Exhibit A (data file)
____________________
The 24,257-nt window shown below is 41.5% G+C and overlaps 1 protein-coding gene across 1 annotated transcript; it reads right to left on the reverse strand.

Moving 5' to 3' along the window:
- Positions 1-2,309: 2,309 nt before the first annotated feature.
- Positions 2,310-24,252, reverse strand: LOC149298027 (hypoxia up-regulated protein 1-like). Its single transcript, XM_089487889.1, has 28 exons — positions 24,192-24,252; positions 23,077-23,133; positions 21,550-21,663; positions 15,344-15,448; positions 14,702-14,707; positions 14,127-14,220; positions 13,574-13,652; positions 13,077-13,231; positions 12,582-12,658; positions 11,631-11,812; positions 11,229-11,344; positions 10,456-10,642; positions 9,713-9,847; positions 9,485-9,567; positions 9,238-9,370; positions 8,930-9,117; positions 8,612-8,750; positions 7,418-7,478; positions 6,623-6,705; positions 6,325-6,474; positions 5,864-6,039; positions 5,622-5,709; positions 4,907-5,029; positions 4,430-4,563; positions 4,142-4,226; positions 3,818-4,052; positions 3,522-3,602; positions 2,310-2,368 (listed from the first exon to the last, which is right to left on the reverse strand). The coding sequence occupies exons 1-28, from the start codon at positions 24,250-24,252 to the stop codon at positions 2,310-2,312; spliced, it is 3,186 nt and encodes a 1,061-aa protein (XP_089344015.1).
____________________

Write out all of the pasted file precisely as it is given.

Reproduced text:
The 24,257-nt window shown below is 41.5% G+C and overlaps 1 protein-coding gene across 1 annotated transcript; it reads right to left on the reverse strand.

Moving 5' to 3' along the window:
- Positions 1-2,309: 2,309 nt before the first annotated feature.
- Positions 2,310-24,252, reverse strand: LOC149298027 (hypoxia up-regulated protein 1-like). Its single transcript, XM_089487889.1, has 28 exons — positions 24,192-24,252; positions 23,077-23,133; positions 21,550-21,663; positions 15,344-15,448; positions 14,702-14,707; positions 14,127-14,220; positions 13,574-13,652; positions 13,077-13,231; positions 12,582-12,658; positions 11,631-11,812; positions 11,229-11,344; positions 10,456-10,642; positions 9,713-9,847; positions 9,485-9,567; positions 9,238-9,370; positions 8,930-9,117; positions 8,612-8,750; positions 7,418-7,478; positions 6,623-6,705; positions 6,325-6,474; positions 5,864-6,039; positions 5,622-5,709; positions 4,907-5,029; positions 4,430-4,563; positions 4,142-4,226; positions 3,818-4,052; positions 3,522-3,602; positions 2,310-2,368 (listed from the first exon to the last, which is right to left on the reverse strand). The coding sequence occupies exons 1-28, from the start codon at positions 24,250-24,252 to the stop codon at positions 2,310-2,312; spliced, it is 3,186 nt and encodes a 1,061-aa protein (XP_089344015.1).